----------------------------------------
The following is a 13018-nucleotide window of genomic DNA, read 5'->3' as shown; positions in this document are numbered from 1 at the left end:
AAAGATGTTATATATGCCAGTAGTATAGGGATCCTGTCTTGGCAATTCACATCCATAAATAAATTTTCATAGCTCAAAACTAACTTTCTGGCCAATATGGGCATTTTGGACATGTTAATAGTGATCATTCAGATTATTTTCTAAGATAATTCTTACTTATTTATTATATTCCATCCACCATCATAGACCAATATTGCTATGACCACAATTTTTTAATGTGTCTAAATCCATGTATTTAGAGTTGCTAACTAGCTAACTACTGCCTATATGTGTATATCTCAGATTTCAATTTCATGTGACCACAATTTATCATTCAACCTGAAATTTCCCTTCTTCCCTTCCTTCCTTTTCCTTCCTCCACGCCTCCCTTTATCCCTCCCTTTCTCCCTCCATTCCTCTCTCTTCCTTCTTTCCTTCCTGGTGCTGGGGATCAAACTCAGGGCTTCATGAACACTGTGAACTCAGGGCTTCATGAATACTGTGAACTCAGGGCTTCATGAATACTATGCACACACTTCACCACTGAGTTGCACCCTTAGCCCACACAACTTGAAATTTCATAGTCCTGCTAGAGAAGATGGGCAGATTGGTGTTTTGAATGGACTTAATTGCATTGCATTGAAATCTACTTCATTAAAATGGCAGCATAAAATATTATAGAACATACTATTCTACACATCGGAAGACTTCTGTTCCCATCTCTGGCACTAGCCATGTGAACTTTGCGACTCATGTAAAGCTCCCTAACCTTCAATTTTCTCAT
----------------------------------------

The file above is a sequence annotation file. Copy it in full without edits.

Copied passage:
The following is a 13018-nucleotide window of genomic DNA, read 5'->3' as shown; positions in this document are numbered from 1 at the left end:
AAAGATGTTATATATGCCAGTAGTATAGGGATCCTGTCTTGGCAATTCACATCCATAAATAAATTTTCATAGCTCAAAACTAACTTTCTGGCCAATATGGGCATTTTGGACATGTTAATAGTGATCATTCAGATTATTTTCTAAGATAATTCTTACTTATTTATTATATTCCATCCACCATCATAGACCAATATTGCTATGACCACAATTTTTTAATGTGTCTAAATCCATGTATTTAGAGTTGCTAACTAGCTAACTACTGCCTATATGTGTATATCTCAGATTTCAATTTCATGTGACCACAATTTATCATTCAACCTGAAATTTCCCTTCTTCCCTTCCTTCCTTTTCCTTCCTCCACGCCTCCCTTTATCCCTCCCTTTCTCCCTCCATTCCTCTCTCTTCCTTCTTTCCTTCCTGGTGCTGGGGATCAAACTCAGGGCTTCATGAACACTGTGAACTCAGGGCTTCATGAATACTGTGAACTCAGGGCTTCATGAATACTATGCACACACTTCACCACTGAGTTGCACCCTTAGCCCACACAACTTGAAATTTCATAGTCCTGCTAGAGAAGATGGGCAGATTGGTGTTTTGAATGGACTTAATTGCATTGCATTGAAATCTACTTCATTAAAATGGCAGCATAAAATATTATAGAACATACTATTCTACACATCGGAAGACTTCTGTTCCCATCTCTGGCACTAGCCATGTGAACTTTGCGACTCATGTAAAGCTCCCTAACCTTCAATTTTCTCAT